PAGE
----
Abstract reasoning: diagrammatic reasoning

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What is diagrammatic reasoning?

Diagrammatic reasoning, also known as flow charts, are part of abstract reasoning. With flowcharts you first get to see a number of figures to which a change is applied. That change is often represented by a letter after which you get to see a new figure. Common changes are:

  • Size: the figure becomes larger or smaller.
  • Shape: the figure changes shape. For example, a circle becomes a square.
  • Color: the figure changes color.
  • Switching: figures are switched places.
  • Filling: the figure gets a different filling.
  • Orientation: the figure is turning.

The tricky thing about diagrammatical reasoning is that you usually don’t see the changes one by one. So you first have to determine which letter causes which change. Only when you know that can you solve the question.

In other cases, a certain letter causes multiple changes. You then have to determine which changes that are. Then you can apply it again.

Example of diagrammatic reasoning

Diagrammatic reasoning legend

You get to see a legend of initial figures, the applied changes and the final figures. You must determine yourself which letter (s) cause which change.

Diagammatic reasoning example

The change is TFK. We can conclude that T = switch places of elements, F = change colour of elements and K = change size of elements. So, none of the answers are correct: A.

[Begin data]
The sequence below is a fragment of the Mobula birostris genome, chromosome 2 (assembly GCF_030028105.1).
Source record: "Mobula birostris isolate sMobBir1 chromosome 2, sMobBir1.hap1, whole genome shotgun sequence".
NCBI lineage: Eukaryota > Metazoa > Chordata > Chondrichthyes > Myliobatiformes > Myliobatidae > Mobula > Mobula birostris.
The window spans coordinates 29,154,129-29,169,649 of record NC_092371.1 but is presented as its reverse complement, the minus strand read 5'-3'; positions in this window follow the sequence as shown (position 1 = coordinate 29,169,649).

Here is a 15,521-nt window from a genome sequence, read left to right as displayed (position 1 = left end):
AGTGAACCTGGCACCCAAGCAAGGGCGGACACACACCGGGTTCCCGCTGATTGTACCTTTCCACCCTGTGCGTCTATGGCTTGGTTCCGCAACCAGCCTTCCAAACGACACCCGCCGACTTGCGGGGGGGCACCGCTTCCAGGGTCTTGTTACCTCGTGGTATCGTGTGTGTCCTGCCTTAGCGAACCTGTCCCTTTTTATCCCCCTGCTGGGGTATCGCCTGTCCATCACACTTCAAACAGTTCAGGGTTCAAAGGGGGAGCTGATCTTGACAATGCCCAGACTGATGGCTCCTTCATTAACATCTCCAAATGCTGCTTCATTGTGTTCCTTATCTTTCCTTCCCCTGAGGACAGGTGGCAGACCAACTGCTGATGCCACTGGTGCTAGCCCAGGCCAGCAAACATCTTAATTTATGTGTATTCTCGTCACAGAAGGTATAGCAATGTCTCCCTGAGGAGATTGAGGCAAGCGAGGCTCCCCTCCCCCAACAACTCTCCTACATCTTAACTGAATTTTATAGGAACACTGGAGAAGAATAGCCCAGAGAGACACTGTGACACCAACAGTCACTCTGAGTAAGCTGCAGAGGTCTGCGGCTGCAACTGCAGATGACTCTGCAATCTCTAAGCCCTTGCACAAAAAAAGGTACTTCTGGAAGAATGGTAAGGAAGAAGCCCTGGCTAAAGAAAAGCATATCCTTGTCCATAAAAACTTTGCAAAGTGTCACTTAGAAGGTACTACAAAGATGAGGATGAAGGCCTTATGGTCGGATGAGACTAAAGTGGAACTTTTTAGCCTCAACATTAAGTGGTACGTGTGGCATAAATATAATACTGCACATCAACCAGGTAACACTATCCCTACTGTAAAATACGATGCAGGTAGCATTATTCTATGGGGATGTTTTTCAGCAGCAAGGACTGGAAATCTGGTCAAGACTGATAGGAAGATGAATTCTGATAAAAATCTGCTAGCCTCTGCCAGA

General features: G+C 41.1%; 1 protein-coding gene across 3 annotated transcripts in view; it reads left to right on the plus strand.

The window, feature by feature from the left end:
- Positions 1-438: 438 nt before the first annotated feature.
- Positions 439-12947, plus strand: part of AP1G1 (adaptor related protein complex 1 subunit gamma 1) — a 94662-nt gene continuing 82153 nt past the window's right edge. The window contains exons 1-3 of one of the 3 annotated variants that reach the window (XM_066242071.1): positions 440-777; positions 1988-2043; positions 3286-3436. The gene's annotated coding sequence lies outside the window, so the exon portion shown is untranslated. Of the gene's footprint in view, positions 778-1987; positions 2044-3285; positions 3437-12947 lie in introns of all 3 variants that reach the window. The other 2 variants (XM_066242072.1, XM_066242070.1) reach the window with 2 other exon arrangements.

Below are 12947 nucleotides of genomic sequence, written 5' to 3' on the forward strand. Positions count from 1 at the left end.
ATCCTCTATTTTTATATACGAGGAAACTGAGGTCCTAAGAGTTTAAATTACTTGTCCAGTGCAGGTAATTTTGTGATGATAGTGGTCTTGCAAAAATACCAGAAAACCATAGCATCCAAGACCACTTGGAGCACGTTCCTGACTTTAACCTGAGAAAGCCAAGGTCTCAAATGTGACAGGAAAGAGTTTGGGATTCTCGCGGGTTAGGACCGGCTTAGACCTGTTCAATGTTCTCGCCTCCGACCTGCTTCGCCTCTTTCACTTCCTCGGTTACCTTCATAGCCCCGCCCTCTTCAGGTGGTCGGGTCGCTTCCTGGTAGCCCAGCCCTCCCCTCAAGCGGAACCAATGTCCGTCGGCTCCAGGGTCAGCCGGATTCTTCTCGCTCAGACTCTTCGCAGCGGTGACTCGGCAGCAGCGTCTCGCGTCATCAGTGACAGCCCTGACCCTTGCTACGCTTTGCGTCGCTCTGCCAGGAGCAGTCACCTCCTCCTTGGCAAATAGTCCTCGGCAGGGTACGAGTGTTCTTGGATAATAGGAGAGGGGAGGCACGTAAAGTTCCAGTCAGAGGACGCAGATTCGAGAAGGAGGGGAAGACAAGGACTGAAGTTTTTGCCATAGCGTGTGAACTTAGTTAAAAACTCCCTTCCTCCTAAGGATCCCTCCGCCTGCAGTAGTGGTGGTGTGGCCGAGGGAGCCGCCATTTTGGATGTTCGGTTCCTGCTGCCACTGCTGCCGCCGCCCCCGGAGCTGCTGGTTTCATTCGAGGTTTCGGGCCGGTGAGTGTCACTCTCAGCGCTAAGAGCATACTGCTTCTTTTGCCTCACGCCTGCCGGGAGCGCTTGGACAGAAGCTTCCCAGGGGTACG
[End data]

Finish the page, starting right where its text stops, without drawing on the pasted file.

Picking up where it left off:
Saville style diagrammatic reasoning

Saville uses flow charts under the name diagrammatic aptitude in the Swift Analysis Test. These flow diagrams clearly state what exactly changes do. You will then see a starting figure and the change. You then have to determine what the final figure will be.

The tricky thing about these flow charts is that you can get many different changes. You must pay close attention to the order to find the correct answer.

Saville style diagrammatic reasoning
Diagrammatic reasoning

Other diagrammatic reasoning

With these flow charts you get to see a legend with a few initial figures, changes and final figures. You must then apply these changes to a given figure.

The tricky thing about these flow charts is that you have to determine which changes are caused by which letter. More letters are always given. Once you know which letters are responsible for the changes you can determine the answer.


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